I climbed hundreds of stairs in the South Side, like the steelworkers in Smith’s photographs with their lunch pails, trudging up these same steps daily, passing houses that seemed to be built right into the hills. A couple of teenage boys walked out of one of the houses, and seeing their car jammed in parallel between two others on the cartoonishly steep incline, moaned, “How the hell are we going to reverse out of that?”
Looking for the places Gene Smith had photographed, the very last thing I expected to find, though, was a Gene Smith photograph. Walking along Carson Street, in the South Side Flats at sunset, not far from the former Jones & Laughlin mill, I stopped suddenly when I saw it: a mural painted on the side of a building across from the Double Wide Grill. Actually, it was two Smith photographs, in composite: a steelworker with a slightly downcast gaze; and that icon, the mustached steeler with the fire-reflecting goggles. They had been montaged as a single picture, the graphic quality of the photographs reconfigured as Cubist-like panes of color, that, compared to Smith’s black and white, looked positively psychedelic, as large as a billboard. The effect was jarringly out of context, yet familiar: It had the look of a Jefferson Airplane poster reproduced on the walls of Haight-Ashbury — an image translated from another era, appearing at once alike and nothing like Smith’s photographs, an anomaly that had made itself at home. I got out my camera and took a picture.
Unless you have years as Smith allowed himself, it is impossible to fully know all of Pittsburgh’s neighborhoods. Fortunately, artist Teresa Foley has made a kind of introduction. Two years ago, she started the nonprofit art project Locally Toned, in which she collaborates with Pittsburghers to produce miniature audio documentaries — sounds that have some personal connection to the creator. The recordings are packaged as ringtones, available free on the Locally Toned Web site, where they are also mapped according to their geographic origin.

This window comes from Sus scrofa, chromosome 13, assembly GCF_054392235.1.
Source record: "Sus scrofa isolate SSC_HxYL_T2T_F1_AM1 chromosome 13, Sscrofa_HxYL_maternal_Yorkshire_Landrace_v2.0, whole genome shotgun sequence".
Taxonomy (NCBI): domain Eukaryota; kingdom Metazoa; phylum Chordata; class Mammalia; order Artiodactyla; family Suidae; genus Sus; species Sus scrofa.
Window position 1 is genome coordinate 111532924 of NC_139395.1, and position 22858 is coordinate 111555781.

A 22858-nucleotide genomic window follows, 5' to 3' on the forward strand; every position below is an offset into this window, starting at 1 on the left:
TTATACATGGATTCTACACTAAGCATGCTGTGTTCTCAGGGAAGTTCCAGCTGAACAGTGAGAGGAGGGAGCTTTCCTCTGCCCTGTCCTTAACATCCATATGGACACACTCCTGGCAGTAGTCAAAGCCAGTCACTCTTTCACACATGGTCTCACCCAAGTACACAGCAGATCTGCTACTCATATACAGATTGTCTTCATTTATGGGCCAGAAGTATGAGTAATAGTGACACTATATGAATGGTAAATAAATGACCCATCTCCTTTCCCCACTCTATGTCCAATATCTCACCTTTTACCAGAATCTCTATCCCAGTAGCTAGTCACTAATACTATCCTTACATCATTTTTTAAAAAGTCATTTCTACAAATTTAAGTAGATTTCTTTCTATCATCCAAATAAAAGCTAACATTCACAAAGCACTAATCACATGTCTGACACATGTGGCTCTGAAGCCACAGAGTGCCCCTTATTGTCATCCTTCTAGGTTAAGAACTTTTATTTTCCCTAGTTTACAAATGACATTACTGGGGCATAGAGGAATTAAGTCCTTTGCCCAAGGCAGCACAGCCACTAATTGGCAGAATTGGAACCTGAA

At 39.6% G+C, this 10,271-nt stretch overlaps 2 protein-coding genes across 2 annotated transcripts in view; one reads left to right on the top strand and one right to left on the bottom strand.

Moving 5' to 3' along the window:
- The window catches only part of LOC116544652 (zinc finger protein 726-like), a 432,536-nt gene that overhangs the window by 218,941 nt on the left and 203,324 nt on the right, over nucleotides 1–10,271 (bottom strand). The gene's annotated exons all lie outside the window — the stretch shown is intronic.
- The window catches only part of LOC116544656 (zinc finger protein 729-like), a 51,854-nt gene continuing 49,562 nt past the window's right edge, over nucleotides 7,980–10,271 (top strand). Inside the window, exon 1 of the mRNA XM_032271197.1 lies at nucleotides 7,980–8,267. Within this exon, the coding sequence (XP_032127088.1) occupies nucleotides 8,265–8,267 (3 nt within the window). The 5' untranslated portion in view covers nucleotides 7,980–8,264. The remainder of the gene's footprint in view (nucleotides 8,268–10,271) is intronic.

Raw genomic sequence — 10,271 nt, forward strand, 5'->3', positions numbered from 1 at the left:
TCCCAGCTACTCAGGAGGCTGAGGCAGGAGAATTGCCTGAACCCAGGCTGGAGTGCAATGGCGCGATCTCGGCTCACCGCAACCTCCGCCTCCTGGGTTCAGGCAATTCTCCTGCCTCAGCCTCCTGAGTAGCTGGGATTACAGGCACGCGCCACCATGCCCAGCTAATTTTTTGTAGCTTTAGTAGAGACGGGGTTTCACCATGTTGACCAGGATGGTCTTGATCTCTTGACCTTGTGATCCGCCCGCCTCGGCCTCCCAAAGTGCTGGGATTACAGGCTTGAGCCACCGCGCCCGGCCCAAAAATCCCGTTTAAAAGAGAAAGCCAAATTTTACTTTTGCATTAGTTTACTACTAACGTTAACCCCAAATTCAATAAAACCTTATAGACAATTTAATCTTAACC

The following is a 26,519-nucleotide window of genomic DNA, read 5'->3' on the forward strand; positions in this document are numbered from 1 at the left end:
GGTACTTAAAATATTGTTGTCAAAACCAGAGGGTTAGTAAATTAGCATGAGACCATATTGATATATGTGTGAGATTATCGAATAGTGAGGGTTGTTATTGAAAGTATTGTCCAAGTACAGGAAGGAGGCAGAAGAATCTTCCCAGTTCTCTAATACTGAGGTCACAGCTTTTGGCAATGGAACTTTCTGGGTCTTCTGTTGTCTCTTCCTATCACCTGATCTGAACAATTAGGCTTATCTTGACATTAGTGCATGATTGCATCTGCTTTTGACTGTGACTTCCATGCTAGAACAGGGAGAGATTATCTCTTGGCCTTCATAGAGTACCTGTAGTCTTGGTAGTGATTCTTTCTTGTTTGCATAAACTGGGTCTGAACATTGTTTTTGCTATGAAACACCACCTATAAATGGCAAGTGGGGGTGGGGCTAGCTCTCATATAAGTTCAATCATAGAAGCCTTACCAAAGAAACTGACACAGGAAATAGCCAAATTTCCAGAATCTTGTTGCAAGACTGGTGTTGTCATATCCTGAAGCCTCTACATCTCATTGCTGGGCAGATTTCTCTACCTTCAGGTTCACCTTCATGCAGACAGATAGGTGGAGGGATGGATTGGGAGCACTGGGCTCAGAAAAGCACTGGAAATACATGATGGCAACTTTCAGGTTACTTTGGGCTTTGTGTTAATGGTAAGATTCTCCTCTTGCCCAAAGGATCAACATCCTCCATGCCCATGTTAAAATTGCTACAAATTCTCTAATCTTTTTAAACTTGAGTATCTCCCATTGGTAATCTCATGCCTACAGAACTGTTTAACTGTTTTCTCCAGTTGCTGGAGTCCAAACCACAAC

Foley grew up in Pittsburgh, so her interest in audiomapping her home town is perhaps unsurprising, as is her fondness for the miniature. Her house in Squirrel Hill is filled with sculptures by her artist uncle, including a fantastically realized dollhouse he built for her when she was a child, with tiny furniture, a tiny phonograph, a tiny rug embroidered with a thimble-size T. The ringtones form a revealing if random portrait of the city: the Homewood jazz musician Nelson Harrison playing his trombetto; the jump-rope and hand-clap songs sung by girls in Point Breeze; a yoga student in Banksville chanting her oms. Most are suggested to Foley by people in the community who come to her with an idea of a sound they’d like to record. One day, a former convict got in touch.
“I have an idea for a ringtone for all of my cronies who did time in Western Pen,” he wrote. “There’s a whistle that blows every evening around 8:40. That sound means, to all who are ‘in the know,’ to ‘take it in,’ in prison yard vernacular.”
The man, now freed and in his 50s, signed himself Anonymous. He was eager to document the sound that continued to haunt him years after his release. “People may realize this or not,” he wrote, “but for a prisoner, when that whistle goes off, your mentality changes, and so must your actions. You stop what you are doing and think, ‘What am I going to do when I get back to my cell?’ ”
Since Anonymous’s incarceration, Western Penitentiary had been closed and reopened under the antiseptic name of the State Correctional Institution, now a minimum-security facility for convicts with drug or alcohol issues or both. The whistle is still sounded nightly, and Foley asked permission to tape from the “inside,” a request officials politely denied. So, instead, she went with the ex-convict to the neighborhood one evening — Woods Run — and waited for the signal, recorder ready.
Even captured as a short mp3, the Western Pen whistle sounds that forlorn thing Hank Williams must have meant when he said he “heard that lonesome whistle blow” — it is a sustained blast of transformative tone, like a train coming around a bend and disappearing into a tunnel; in the silencing, the sound bends again, the whistle followed by two plaintive, haunting moans. At least I heard trains — signifying escape, and freedom; but listen again, and you can also hear the echo of a factory whistle, a sound that hangs in the air. I could see why Anonymous hadn’t been able to shake it.
I photographed in Pittsburgh, certainly with Smith’s pictures in mind, seeking out his places but growing ever more aware of the time that had passed since. Those pictures would have been physically impossible to re-create even if I’d wanted to: Barriers had been installed on some of the more formidable slopes, and I realized that to achieve certain angles, he must have ventured to impossible places, in some cases, ones that no longer existed.